covering up the death toll. U.S. aggression caused massive property destruction

throughout Panama.[3] According to U.S. and international human rights organization

estimates, Kuwait's casualties from Iraq's invasion and the ensuing months of

occupation were in the "hundreds" ‑ between 300 and 600.[4] Reports from Kuwait

list 628 Palestinians killed by Kuwaiti death squads since the Sabah royal family

regained control over Kuwait.

The United States changed its military plans for protecting its control over oil and other

interests in the Arabian Peninsula in the late 1980s when it became clear that economic

problems in the USSR were debilitating its military capacity and Soviet forces

withdrew from Afghanistan. Thereafter, direct military domination within the region

became the U.S. strategy.

With the decline in U.S. oil production through 1989, experts predicted U.S. oil

imports from the Gulf would rise from 10% that year to 25% by the year 2000.

Japanese and European dependency is much greater.[5]

The Charges

1. The United States engaged in a pattern of conduct beginning in

or before 1989 intended to lead Iraq into provocations justifying

U.S. military action against Iraq and permanent U.S. military

domination of the Gulf.

In 1989, General Colin Powell, Chairman of the Joint Chiefs of Staff, and General

Norman Schwarzkopf, Commander in Chief of the Central Command, completely

revised U.S. military operations and plans for the Persian Gulf to prepare to intervene

in a regional conflict against Iraq. The CIA assisted and directed Kuwait in its actions.

At the time, Kuwait was violating OPEC oil production agreements, extracting

excessive amounts of oil from pools shared with Iraq and demanding repayment of

loans it made to Iraq during the Iran‑Iraq war. Kuwait broke off negotiations with Iraq

over these disputes. The U.S. intended to provoke Iraq into actions against Kuwait

that would justify U.S. intervention.

In 1989, CIA Director William Webster testified before the Congress about the

alarming increase in U.S. importation of Gulf oil, citing U.S. rise in use from 5% in

1973 to 10% in 1989 and predicting 25% of all U.S. oil consumption would come

from the region by 2000.[6] In early 1990, General Schwarzkopf informed the Senate

Armed Services Committee of the new military strategy in the Gulf designed to protect

U.S. access to and control over Gulf oil in the event of regional conflicts.

In July 1990, General Schwarzkopf and his staff ran elaborate, computerized war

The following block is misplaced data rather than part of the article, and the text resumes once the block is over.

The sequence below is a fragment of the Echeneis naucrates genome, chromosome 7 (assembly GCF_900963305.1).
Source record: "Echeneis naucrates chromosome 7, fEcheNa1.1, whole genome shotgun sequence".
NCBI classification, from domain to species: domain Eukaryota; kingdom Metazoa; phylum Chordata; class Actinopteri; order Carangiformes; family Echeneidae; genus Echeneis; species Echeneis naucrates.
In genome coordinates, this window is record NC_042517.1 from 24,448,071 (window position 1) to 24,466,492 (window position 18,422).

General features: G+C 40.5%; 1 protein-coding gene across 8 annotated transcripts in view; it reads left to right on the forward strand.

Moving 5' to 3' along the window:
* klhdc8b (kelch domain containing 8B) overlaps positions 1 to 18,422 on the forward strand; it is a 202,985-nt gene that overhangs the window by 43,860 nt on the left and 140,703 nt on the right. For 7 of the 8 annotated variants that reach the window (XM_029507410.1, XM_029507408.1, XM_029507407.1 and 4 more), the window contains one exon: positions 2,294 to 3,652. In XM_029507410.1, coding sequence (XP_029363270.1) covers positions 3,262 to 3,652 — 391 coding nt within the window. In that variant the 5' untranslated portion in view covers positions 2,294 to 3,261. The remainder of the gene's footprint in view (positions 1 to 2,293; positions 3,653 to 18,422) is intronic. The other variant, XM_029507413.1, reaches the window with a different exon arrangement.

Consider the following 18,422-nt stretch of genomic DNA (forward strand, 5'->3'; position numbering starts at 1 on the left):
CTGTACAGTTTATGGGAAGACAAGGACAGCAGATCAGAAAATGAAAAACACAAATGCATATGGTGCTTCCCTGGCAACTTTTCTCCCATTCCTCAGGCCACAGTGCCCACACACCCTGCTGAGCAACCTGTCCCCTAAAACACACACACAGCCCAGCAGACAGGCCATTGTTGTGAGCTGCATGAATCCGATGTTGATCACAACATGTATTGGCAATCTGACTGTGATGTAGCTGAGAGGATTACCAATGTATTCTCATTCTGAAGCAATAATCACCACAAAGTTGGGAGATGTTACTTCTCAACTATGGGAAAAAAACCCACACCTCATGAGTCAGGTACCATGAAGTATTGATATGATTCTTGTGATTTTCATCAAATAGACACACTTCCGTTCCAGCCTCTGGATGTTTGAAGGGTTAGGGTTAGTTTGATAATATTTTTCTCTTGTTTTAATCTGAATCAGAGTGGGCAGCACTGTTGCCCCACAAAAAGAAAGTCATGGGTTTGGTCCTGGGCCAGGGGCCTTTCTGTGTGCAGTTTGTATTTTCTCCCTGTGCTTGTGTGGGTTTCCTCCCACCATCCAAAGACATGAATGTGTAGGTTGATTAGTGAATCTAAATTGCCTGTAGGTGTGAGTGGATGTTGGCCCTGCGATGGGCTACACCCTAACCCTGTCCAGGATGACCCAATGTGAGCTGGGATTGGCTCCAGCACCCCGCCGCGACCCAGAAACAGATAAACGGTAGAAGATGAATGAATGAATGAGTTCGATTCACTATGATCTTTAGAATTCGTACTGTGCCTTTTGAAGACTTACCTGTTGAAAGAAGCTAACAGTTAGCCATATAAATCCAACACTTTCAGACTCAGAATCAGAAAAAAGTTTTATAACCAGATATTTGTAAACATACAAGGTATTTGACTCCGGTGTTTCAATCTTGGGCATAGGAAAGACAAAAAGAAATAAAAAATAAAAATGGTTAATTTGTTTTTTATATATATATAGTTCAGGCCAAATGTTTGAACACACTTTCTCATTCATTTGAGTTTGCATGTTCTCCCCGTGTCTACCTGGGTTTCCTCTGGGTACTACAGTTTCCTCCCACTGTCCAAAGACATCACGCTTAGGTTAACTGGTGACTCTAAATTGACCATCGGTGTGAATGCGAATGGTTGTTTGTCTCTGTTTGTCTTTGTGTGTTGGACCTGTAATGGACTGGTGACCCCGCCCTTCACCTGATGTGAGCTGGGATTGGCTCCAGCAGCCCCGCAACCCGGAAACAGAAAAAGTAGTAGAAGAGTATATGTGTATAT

games pitting about 100,000 U.S. troops against Iraqi armored divisions.

The U.S. showed no opposition to Iraq's increasing threats against Kuwait. U.S.

companies sought major contracts in Iraq. The Congress approved agricultural loan

subsidies to Iraq of hundreds of millions of dollars to benefit U.S. farmers. However,

loans for food deliveries of rice, corn, wheat and other essentials bought almost

exclusively from the U.S. were cut off in the spring of 1990 to cause shortages. Arms

were sold to Iraq by U.S. manufacturers. When Saddam Hussein requested U.S.

Ambassador April Glaspie to explain State Department testimony in Congress about

lraq's threats against Kuwait, she assured him the U.S. considered the dispute a

regional concern, and it would not intervene. By these acts, the U.S. intended to lead

Iraq into a provocation justifying war.

On August 2, 1990, Iraq occupied Kuwait without significant resistance.

On August 3, 1990, without any evidence of a threat to Saudi Arabia, and King Fahd

believed Iraq had no intention of invading his country, President Bush vowed to defend

Saudi Arabia. He sent Secretary Cheney, General Powell, and General Schwarzkopf

almost immediately to Saudi Arabia where on August 6, General Schwarzkopf told

King Fahd the U.S. thought Saddam Hussein could attack Saudi Arabia in as little as

48 hours. The efforts toward an Arab solution of the crisis were destroyed. Iraq never

attacked Saudi Arabia and waited over five months while the U.S. slowly built a force

of more than 500,000 soldiers and began the systematic destruction by aircraft and

missiles of Iraq and its military, both defenseless against U.S. and coalition technology.

In October 1990, General Powell referred to the new military plan developed in 1989.

After the war, General Schwarzkopf referred to eighteen months of planning for the

campaign.

The U.S. retains troops in Iraq as of May 1991 and throughout the region and has

announced its intention to maintain a permanent military presence.

This course of conduct constitutes a crime against peace.

2. President Bush from August 2, 1990, intended and acted to

prevent any interference with his plan to destroy Iraq economically

and militarily.

Without consultation or communication with Congress, President Bush ordered 40,000

U.S. military personnel to advance the U.S. buildup in Saudi Arabia in the first week of

August 1990. He exacted a request from Saudi Arabia for U.S. military assistance and

on August 8, 1990, assured the world his acts were "wholly defensive." He waited until

after the November 1990 elections to announce his earlier order sending more than

200,000 additional military personnel, clearly an assault force, again without advising

Congress. As late as January 9, 1991, he insisted he had the constitutional authority to

attack Iraq without Congressional approval.

While concealing his intention, President Bush continued the military build up of U.S.